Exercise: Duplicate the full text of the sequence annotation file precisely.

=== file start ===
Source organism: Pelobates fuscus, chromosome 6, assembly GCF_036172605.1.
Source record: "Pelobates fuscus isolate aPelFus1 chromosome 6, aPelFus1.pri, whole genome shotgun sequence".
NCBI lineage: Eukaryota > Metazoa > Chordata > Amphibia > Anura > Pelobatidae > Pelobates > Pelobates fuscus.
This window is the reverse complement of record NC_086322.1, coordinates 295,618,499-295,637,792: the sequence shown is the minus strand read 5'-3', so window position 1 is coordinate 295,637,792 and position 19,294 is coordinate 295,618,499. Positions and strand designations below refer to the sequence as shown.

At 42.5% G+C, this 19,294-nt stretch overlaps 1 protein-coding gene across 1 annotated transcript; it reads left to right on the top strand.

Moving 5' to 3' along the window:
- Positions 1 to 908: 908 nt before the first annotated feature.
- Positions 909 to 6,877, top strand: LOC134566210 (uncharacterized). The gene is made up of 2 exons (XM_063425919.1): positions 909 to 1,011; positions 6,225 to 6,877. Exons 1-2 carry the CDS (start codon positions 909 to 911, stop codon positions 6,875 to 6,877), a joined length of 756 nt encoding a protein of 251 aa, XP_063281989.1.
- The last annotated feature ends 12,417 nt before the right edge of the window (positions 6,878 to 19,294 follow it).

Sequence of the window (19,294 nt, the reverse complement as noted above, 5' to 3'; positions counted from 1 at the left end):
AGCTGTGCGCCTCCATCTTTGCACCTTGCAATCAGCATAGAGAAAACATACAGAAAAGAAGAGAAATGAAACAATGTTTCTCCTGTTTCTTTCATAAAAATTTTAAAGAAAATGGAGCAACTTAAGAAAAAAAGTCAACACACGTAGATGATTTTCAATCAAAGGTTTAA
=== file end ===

Source organism: Pelobates fuscus, chromosome 6, assembly GCF_036172605.1.
Source record: "Pelobates fuscus isolate aPelFus1 chromosome 6, aPelFus1.pri, whole genome shotgun sequence".
NCBI lineage: Eukaryota > Metazoa > Chordata > Amphibia > Anura > Pelobatidae > Pelobates > Pelobates fuscus.
This window is the reverse complement of record NC_086322.1, coordinates 295,618,499-295,637,792: the sequence shown is the minus strand read 5'-3', so window position 1 is coordinate 295,637,792 and position 19,294 is coordinate 295,618,499. Positions and strand designations below refer to the sequence as shown.

At 42.5% G+C, this 19,294-nt stretch overlaps 1 protein-coding gene across 1 annotated transcript; it reads left to right on the top strand.

Moving 5' to 3' along the window:
- Positions 1 to 908: 908 nt before the first annotated feature.
- Positions 909 to 6,877, top strand: LOC134566210 (uncharacterized). The gene is made up of 2 exons (XM_063425919.1): positions 909 to 1,011; positions 6,225 to 6,877. Exons 1-2 carry the CDS (start codon positions 909 to 911, stop codon positions 6,875 to 6,877), a joined length of 756 nt encoding a protein of 251 aa, XP_063281989.1.
- The last annotated feature ends 12,417 nt before the right edge of the window (positions 6,878 to 19,294 follow it).

Sequence of the window (19,294 nt, the reverse complement as noted above, 5' to 3'; positions counted from 1 at the left end):
AGCTGTGCGCCTCCATCTTTGCACCTTGCAATCAGCATAGAGAAAACATACAGAAAAGAAGAGAAATGAAACAATGTTTCTCCTGTTTCTTTCATAAAAATTTTAAAGAAAATGGAGCAACTTAAGAAAAAAAGTCAACACACGTAGATGATTTTCAATCAAAGGTTTAA